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ERIC Number: ED444791
Record Type: Non-Journal
Publication Date: 1998
Pages: 13
Abstractor: N/A
Reference Count: N/A
Democracy, Schools and Communities.
Fontaine, Carla
Historically, participation in school affairs gave rural people a working knowledge of how democracy functioned. In the late 19th century, power shifted from the voice of the many to the voice of a few, as "expert" opinion increasingly influenced state legislators, governors, and national political leaders. The push to consolidate schools resulted from that thinking. Legislation has undermined the ability of citizens to make decisions at the local level, effectively disenfranchising a populace that had once so spiritedly engaged in local government, education, and community. As rural communities lost their core with the consolidation of their schools, their economic viability also dwindled, resulting in a loss of employment-seeking youth and community identity. Today, citizens are making efforts to exert more local control, as evidenced by the charter school movement and efforts to resist further consolidation of consolidated schools. In a recent Gallup Poll, most respondents wanted public schools to prepare students to be responsible citizens; favored community service as a requirement for graduation from high school; and saw local teachers, not nonlocal leaders such as state legislators, as most committed to local public school improvement. It is possible that local schools and rural communities will thrive once again as concerned citizens exert more influence in the democratic process. (TD)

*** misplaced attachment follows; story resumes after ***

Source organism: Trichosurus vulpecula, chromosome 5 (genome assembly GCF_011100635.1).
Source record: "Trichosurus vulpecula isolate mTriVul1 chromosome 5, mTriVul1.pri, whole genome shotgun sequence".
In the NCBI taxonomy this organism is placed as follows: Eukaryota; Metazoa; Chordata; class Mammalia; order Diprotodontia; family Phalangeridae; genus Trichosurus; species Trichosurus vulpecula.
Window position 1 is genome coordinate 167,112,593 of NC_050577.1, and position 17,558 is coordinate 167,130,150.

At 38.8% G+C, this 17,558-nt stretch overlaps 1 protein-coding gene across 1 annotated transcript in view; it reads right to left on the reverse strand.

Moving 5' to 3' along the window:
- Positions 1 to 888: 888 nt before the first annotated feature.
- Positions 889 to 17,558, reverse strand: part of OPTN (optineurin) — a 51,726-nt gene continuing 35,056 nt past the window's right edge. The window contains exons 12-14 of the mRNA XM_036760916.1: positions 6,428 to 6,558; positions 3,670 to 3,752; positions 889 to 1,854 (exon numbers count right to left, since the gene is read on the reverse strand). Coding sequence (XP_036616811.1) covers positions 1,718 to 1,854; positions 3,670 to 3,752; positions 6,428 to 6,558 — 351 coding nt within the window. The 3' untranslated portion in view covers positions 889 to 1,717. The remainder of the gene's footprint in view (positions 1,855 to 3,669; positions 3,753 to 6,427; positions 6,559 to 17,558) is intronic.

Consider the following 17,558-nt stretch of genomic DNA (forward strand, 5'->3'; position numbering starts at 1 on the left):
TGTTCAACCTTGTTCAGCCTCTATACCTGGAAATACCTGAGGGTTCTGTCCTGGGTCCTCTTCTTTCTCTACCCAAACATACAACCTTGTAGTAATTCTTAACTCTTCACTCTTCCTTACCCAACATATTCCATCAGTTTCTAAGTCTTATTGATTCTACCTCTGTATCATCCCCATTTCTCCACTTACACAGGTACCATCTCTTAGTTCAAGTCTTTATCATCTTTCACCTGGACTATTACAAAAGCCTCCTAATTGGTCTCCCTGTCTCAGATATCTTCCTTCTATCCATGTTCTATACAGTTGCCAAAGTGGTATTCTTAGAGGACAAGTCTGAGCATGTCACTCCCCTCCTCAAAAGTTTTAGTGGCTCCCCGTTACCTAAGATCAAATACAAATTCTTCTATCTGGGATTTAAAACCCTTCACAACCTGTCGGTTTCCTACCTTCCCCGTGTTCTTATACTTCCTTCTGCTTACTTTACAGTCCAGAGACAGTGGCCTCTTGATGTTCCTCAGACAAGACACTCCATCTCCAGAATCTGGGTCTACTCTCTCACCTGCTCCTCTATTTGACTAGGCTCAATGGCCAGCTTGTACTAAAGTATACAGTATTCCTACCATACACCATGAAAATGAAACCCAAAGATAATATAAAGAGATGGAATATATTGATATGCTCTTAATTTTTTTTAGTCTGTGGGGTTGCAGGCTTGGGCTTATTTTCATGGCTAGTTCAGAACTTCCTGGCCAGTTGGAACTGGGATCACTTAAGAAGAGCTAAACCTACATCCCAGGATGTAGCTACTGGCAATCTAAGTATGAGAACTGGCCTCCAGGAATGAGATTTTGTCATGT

Publication Type: Historical Materials
Education Level: N/A
Audience: N/A
Language: English
Sponsor: N/A
Authoring Institution: N/A